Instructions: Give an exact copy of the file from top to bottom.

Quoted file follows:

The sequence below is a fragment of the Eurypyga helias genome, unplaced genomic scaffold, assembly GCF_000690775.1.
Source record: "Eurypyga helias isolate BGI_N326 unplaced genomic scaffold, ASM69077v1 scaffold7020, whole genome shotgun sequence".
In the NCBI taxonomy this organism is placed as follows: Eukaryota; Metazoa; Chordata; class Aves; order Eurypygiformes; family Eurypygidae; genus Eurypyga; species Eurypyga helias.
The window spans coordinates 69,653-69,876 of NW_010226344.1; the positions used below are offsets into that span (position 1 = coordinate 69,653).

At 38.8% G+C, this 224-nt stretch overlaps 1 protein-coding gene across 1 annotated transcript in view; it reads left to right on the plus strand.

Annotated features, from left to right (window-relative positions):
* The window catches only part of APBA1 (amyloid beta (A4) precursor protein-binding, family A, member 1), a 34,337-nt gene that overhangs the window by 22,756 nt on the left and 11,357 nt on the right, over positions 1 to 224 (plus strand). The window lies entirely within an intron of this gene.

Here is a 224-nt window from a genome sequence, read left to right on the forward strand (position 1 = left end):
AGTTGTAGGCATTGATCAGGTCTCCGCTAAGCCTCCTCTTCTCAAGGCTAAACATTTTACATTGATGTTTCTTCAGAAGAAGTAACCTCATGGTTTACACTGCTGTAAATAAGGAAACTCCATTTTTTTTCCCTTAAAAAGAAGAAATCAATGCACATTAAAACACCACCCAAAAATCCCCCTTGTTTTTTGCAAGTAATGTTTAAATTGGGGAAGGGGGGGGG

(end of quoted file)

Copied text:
The sequence below is a fragment of the Eurypyga helias genome, unplaced genomic scaffold, assembly GCF_000690775.1.
Source record: "Eurypyga helias isolate BGI_N326 unplaced genomic scaffold, ASM69077v1 scaffold7020, whole genome shotgun sequence".
In the NCBI taxonomy this organism is placed as follows: Eukaryota; Metazoa; Chordata; class Aves; order Eurypygiformes; family Eurypygidae; genus Eurypyga; species Eurypyga helias.
The window spans coordinates 69,653-69,876 of NW_010226344.1; the positions used below are offsets into that span (position 1 = coordinate 69,653).

At 38.8% G+C, this 224-nt stretch overlaps 1 protein-coding gene across 1 annotated transcript in view; it reads left to right on the plus strand.

Annotated features, from left to right (window-relative positions):
* The window catches only part of APBA1 (amyloid beta (A4) precursor protein-binding, family A, member 1), a 34,337-nt gene that overhangs the window by 22,756 nt on the left and 11,357 nt on the right, over positions 1 to 224 (plus strand). The window lies entirely within an intron of this gene.

Here is a 224-nt window from a genome sequence, read left to right on the forward strand (position 1 = left end):
AGTTGTAGGCATTGATCAGGTCTCCGCTAAGCCTCCTCTTCTCAAGGCTAAACATTTTACATTGATGTTTCTTCAGAAGAAGTAACCTCATGGTTTACACTGCTGTAAATAAGGAAACTCCATTTTTTTTCCCTTAAAAAGAAGAAATCAATGCACATTAAAACACCACCCAAAAATCCCCCTTGTTTTTTGCAAGTAATGTTTAAATTGGGGAAGGGGGGGGG